In FIG. 1A, the rectangular focal plane array is shown as projected on the ground. The relative magnitude and direction of the image motion within the frame is indicated by the length and direction of the motion-indicating arrows. In the vertical example 101, all of the motion is of a singular direction and magnitude. As such, all the parts of the image move together, parallel to the line of flight. This motion is uniform in magnitude throughout the frame.
In the side oblique 102 and forward oblique 103 cases, the motion component parallel to the line of flight is the dominant cause of image smearing. In either oblique case 102 or 103, scene objects nearest the aircraft appear to move faster while those further away move more slowly. The oblique examples 102 and 103 from FIG. 1A are complex in that a second motion component that varies with the half angle of the horizontal field of view (FOV) causes skewing of the motion direction. The skewing component typically does not require compensation since its magnitude is much lower than the component parallel to the line of flight.
FIG. 1B provides a two dimensional illustration of an example environment for an aerial EO reconnaissance system operating in the forward oblique viewing mode discussed above. For the purposes of this example environment, assume that an imaging focal plane array reconnaissance system is contained in aircraft 104, which travels along a level flight path of a constant velocity given by velocity vector (V) 105. The altitude or height (H) 106 of aircraft 104 remains constant as well in this example. For purposes of this illustration, the focal plane array is located lying along plane 108, perpendicular to the optical axis, at a distance corresponding to the focal length (f) from focussing lens 109 of the imaging system. Assume also that the focal plane array "sees" three objects contained in the scene, A1, B1, and C1. These objects A1, B1, and C1 are imaged onto the focal plane array (as shown by the corresponding points a2, b2, and c2) at plane 108 by a focusing lens 109. Thus, the points a2, b2, and c2 define a format height of the focal plane array. As discussed above, near field objects, such as C1, will appear to have a faster relative motion rate to the focal plane array than far-field objects, such as A1. Thus, IMC will be necessary in order to prevent "smearing" of the image.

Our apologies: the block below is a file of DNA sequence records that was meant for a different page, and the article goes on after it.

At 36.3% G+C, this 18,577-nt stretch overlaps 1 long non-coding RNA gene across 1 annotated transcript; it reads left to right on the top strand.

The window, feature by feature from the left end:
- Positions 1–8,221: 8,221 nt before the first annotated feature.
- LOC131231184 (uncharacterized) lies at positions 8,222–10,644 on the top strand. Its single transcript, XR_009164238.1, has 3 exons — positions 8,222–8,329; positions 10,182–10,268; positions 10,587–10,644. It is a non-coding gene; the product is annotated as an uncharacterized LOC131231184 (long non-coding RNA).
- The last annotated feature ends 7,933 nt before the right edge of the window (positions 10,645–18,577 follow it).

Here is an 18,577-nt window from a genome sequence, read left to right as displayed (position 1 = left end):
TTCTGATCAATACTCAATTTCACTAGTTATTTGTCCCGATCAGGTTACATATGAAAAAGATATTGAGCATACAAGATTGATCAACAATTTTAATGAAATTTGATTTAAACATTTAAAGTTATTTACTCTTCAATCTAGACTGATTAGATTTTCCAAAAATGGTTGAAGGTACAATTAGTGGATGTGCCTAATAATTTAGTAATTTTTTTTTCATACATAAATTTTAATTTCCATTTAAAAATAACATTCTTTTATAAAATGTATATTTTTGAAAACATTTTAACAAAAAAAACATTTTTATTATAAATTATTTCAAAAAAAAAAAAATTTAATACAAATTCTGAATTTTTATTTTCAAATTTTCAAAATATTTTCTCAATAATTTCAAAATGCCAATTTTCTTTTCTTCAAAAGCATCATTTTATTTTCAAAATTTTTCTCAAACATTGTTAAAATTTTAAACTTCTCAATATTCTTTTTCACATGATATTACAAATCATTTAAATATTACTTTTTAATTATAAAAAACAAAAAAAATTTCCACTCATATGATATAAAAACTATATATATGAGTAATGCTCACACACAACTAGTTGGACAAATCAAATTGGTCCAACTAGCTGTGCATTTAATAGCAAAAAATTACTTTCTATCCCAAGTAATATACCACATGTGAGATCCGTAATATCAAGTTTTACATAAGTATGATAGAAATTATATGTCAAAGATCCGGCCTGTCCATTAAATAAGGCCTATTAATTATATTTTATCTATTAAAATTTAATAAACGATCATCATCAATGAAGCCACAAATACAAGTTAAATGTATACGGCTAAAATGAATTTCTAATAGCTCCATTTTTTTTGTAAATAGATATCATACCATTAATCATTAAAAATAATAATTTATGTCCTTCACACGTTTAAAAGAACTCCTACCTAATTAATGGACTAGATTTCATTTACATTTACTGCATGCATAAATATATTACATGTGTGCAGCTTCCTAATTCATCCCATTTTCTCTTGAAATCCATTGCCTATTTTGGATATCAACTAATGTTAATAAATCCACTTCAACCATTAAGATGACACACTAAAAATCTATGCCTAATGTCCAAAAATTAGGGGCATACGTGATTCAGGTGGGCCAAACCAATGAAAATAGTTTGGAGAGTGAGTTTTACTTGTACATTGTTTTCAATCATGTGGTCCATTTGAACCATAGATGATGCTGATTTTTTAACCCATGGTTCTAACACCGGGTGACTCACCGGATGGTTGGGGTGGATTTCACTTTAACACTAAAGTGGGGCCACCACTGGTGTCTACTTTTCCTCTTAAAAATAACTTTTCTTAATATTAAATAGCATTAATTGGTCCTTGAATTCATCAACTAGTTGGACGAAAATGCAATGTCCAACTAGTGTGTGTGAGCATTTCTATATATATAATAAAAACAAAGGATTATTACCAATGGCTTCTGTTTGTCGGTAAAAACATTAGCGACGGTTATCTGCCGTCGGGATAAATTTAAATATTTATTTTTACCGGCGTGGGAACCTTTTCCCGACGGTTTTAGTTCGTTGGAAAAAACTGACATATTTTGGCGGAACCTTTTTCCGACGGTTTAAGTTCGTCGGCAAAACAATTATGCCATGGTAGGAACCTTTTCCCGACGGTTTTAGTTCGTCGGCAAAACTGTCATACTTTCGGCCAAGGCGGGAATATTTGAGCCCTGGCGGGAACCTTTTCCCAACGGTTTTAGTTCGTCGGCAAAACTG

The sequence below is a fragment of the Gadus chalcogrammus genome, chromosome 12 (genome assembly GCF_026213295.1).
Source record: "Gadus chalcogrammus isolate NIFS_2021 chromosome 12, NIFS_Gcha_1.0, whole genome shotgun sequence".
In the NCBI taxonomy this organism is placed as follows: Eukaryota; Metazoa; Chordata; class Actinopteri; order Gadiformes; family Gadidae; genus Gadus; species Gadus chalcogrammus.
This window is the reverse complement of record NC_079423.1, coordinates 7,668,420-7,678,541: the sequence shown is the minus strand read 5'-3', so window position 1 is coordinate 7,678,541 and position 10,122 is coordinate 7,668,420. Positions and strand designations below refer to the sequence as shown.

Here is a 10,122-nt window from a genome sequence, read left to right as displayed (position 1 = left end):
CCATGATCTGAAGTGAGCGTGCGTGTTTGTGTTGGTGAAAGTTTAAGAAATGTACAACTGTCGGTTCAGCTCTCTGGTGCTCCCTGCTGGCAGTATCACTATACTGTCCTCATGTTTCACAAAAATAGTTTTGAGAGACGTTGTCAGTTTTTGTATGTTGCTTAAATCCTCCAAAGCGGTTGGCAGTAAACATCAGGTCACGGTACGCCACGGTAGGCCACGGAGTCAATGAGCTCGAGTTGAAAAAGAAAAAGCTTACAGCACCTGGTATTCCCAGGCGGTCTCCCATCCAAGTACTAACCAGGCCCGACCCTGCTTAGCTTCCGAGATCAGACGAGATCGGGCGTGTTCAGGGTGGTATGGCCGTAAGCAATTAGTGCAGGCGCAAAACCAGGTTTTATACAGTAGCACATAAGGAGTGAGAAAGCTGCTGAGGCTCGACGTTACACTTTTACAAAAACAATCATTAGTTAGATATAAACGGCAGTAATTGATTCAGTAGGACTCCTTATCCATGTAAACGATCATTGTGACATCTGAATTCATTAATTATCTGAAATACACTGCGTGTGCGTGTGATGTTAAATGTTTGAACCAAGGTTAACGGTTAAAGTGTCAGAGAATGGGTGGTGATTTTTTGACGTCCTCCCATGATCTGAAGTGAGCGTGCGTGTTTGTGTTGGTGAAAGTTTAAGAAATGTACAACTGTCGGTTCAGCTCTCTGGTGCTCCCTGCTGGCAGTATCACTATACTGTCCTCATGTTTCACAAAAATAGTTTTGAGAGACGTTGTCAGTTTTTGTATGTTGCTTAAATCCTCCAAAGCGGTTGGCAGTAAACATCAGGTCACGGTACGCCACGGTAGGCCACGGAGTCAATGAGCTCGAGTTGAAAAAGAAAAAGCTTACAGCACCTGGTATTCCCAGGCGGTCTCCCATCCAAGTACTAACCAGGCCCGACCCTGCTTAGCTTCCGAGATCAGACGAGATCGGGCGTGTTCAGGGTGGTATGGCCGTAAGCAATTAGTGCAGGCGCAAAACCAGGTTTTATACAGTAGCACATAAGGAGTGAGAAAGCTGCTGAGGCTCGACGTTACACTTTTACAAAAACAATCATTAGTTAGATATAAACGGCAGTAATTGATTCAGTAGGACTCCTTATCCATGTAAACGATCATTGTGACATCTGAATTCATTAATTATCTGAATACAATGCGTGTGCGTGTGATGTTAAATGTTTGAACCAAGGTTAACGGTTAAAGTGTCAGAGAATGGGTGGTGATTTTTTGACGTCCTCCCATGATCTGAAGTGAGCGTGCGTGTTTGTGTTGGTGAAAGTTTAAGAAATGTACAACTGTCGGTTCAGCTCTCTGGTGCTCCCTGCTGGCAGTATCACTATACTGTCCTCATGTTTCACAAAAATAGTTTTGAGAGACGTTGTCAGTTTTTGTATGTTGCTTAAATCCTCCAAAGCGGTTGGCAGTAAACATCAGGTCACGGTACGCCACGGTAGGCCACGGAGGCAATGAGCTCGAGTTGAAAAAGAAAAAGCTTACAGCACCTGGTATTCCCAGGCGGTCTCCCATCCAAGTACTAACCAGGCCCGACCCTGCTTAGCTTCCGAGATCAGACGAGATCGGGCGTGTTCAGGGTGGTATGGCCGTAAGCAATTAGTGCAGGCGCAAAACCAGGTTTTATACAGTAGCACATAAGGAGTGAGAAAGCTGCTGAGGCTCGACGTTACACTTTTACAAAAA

In order to calculate the appropriate IMC necessary for the reconnaissance system, several other parameters must be defined and incorporated into the IMC calculations. The line connecting points B1 and b2 defines an optical axis 112 of the imaging array system. A field of view (FOV) in the vertical direction of the system is defined by half-angles θ 114 of the focal plane array system. Angle β 116 represents a depression angle of the focal plane array camera, which is defined by the angle between the flight path 104 of the aircraft and the optical axis 112 of the imaging array system. Thus, the objects contained in the image rendered onto the focal plane array will depend on the depression angle and the FOV of the focal plane array system.
FIG. 2, which represents a more detailed view of FIG. 1, illustrates the important nature of the above mentioned parameters in determining the appropriate IMC for a reconnaissance system. In FIG. 2, assume that an aircraft, located at object point O (202), travels in a level flight path over level terrain at a constant velocity and height. Again, V (204) and H (206) represent the aircraft's velocity and altitude, respectively, and β represents the focal plane array camera's depression angle. The aircraft's position along the ground is given by the Nadir point N (222), which represents the point directly beneath the aircraft.
Here, a4 and c4 designate the limits of the vertical FOV of the system and thus represent the boundary points encompassing all objects contained in the scene strip below and along the flight direction of the aircraft. Objects left and right of the central region of the scene are seen as images within the horizontal FOV extending along the row direction of the focal plane array. Thus, the focal plane array lying in plane 208 can be broken into 8 separate image segments of equal area, which correspond to segments with heights a4-a3, a3-a2, etc. The camera optical axis is defined by the line B-O-b. θsn (i.e., θs1, θs2 etc.) represents the FOV angle values corresponding to the boundaries of each row segment. When the horizontal FOV is small, i.e., less than ±10°, simple geometry allows for the calculation of a distance Dn from point N (222) to any segment boundary location as projected at ground level. The Dn value is determined by: